Bank of America Says a Line Has Been Crossed!

Bank of America Says a Line Has Been Crossed

Bank of America Says a Line Has Been Crossed

( – The long road to economic recovery from coronavirus lockdowns has been compromised by strict government quarantines, Russia’s war in Ukraine, and other areas of global tension. While most Americans hoped our nation would be back to something that resembled pre-pandemic life at this point, the price tags on most items show the world is far from that. Now, even Bank of America is predicting what many citizens fear: a recession is inevitable.

The Federal Reserve Continues to Tamp Down Inflation

On Friday, October 7, the Bureau of Labor Statistics (BLS) released the latest employment numbers, which stated the US added 263,000 jobs in September, with unemployment hovering at 3.5%. While this is certainly less than the jobs added over the summer, it shows the US economy has not stopped hiring yet.

With this good report, the Federal Reserve will most likely continue its aggressive interest rate hikes that hope to minimize demand and tamp down inflation. However, according to a CNN report later confirmed by the Epoch Times, Bank of America thinks this will only last through the end of the year, with a shrinking economy to appear in 2023.

Bank of America Warns of Halted Job Growth

On Monday, October 10, CNN published excerpts from a phone interview with Bank of America’s head of economics, Michael Gapen. The official told the news outlet he is predicting “a recession to begin in the first half of next year.”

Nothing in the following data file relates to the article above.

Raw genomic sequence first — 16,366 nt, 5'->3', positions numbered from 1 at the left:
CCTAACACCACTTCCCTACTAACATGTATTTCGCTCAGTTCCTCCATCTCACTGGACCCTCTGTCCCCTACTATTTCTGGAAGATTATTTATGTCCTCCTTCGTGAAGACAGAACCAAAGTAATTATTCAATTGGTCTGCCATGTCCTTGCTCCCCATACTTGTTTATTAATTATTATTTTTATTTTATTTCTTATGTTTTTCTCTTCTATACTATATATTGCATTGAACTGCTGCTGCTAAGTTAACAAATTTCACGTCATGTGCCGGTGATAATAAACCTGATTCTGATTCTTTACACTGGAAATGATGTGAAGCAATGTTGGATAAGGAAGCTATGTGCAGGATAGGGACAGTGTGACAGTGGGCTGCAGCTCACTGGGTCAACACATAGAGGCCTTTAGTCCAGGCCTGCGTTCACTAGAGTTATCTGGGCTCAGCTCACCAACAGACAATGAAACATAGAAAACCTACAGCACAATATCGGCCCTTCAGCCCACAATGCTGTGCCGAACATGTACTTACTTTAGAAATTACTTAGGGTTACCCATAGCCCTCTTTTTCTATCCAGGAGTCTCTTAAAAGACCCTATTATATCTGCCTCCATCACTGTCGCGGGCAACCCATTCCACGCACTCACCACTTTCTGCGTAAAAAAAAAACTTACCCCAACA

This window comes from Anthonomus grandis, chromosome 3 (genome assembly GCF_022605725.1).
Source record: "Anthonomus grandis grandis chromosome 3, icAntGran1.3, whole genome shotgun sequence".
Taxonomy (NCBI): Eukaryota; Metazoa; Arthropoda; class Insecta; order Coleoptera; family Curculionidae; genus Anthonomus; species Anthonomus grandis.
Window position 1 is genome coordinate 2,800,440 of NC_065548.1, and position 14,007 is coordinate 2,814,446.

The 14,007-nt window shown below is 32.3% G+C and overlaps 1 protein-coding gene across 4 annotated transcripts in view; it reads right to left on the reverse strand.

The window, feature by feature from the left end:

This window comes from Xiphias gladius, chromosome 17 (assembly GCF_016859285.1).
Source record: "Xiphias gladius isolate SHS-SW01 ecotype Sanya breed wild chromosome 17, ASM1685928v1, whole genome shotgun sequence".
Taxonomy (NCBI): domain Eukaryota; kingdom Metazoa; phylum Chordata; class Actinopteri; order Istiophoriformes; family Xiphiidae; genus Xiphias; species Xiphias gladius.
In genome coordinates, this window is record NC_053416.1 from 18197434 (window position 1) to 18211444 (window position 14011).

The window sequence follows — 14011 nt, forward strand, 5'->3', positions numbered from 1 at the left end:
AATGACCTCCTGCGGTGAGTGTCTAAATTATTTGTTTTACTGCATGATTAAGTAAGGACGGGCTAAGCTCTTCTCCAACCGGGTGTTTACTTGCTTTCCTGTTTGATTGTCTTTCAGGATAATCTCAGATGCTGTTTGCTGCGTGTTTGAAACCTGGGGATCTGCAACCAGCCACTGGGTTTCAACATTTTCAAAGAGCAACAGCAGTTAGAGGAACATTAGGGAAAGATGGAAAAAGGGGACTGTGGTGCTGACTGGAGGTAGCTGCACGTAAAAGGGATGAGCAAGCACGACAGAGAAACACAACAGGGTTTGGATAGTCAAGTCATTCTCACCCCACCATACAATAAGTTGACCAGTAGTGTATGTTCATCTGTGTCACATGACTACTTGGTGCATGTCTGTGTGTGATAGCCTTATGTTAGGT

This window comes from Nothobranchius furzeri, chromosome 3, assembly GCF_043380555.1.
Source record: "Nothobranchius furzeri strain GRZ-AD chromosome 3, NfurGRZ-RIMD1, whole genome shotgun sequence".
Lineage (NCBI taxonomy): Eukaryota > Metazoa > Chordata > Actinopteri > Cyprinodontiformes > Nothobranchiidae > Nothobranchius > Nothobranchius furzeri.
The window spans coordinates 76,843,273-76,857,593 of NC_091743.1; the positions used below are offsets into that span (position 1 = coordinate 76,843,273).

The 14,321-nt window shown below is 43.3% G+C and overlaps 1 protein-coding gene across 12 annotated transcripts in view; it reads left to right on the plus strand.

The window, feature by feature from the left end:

While the Fed predicts unemployment to peak at 4.4% next year, Gapen thinks it could be as high as 5.5%, with the economy losing up to 175,000 jobs every month through the end of next year. While these are high and sometimes frightening numbers, it is important to look at how far the nation has come since April 2020, when unemployment spiked to almost 15%.

How Will the US Get Inflation Under Control?

Federal Reserve Chair Jerome Powell has been optimistic previously about the government’s ability to wrangle inflation back down to a manageable level, but that would mean continued rate hikes and a shrinking job market. Both of these issues are tough on many Americans, especially those with jobs vulnerable to layoffs or those hoping to purchase big-ticket items like cars and homes.

Gapen told CNN he believes the Fed will continue to “accept some weakness in labor markets in order to bring inflation down.” This is something the country has already begun to see as various companies announce layoffs. However, many predict any job losses will be more focused on the lower tiers of white-collar workers, as physically involved jobs are still in high demand.

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